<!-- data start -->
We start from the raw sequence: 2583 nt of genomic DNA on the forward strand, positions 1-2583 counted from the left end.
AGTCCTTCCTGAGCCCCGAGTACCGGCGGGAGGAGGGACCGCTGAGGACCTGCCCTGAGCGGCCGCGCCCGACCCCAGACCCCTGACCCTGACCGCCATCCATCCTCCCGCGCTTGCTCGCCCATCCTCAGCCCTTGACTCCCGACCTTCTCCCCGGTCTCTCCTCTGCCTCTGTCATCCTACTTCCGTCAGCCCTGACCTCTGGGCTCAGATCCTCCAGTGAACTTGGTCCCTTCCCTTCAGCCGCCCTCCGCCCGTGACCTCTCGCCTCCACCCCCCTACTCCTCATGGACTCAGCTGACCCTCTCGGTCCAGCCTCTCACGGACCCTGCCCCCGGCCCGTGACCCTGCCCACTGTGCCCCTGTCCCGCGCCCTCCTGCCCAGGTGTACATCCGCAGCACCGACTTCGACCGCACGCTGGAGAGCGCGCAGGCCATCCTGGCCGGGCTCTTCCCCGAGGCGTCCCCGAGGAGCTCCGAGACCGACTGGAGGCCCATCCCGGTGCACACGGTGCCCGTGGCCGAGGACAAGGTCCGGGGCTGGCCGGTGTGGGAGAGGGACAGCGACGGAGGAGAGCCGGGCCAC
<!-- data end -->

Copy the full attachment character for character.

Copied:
We start from the raw sequence: 2583 nt of genomic DNA on the forward strand, positions 1-2583 counted from the left end.
AGTCCTTCCTGAGCCCCGAGTACCGGCGGGAGGAGGGACCGCTGAGGACCTGCCCTGAGCGGCCGCGCCCGACCCCAGACCCCTGACCCTGACCGCCATCCATCCTCCCGCGCTTGCTCGCCCATCCTCAGCCCTTGACTCCCGACCTTCTCCCCGGTCTCTCCTCTGCCTCTGTCATCCTACTTCCGTCAGCCCTGACCTCTGGGCTCAGATCCTCCAGTGAACTTGGTCCCTTCCCTTCAGCCGCCCTCCGCCCGTGACCTCTCGCCTCCACCCCCCTACTCCTCATGGACTCAGCTGACCCTCTCGGTCCAGCCTCTCACGGACCCTGCCCCCGGCCCGTGACCCTGCCCACTGTGCCCCTGTCCCGCGCCCTCCTGCCCAGGTGTACATCCGCAGCACCGACTTCGACCGCACGCTGGAGAGCGCGCAGGCCATCCTGGCCGGGCTCTTCCCCGAGGCGTCCCCGAGGAGCTCCGAGACCGACTGGAGGCCCATCCCGGTGCACACGGTGCCCGTGGCCGAGGACAAGGTCCGGGGCTGGCCGGTGTGGGAGAGGGACAGCGACGGAGGAGAGCCGGGCCAC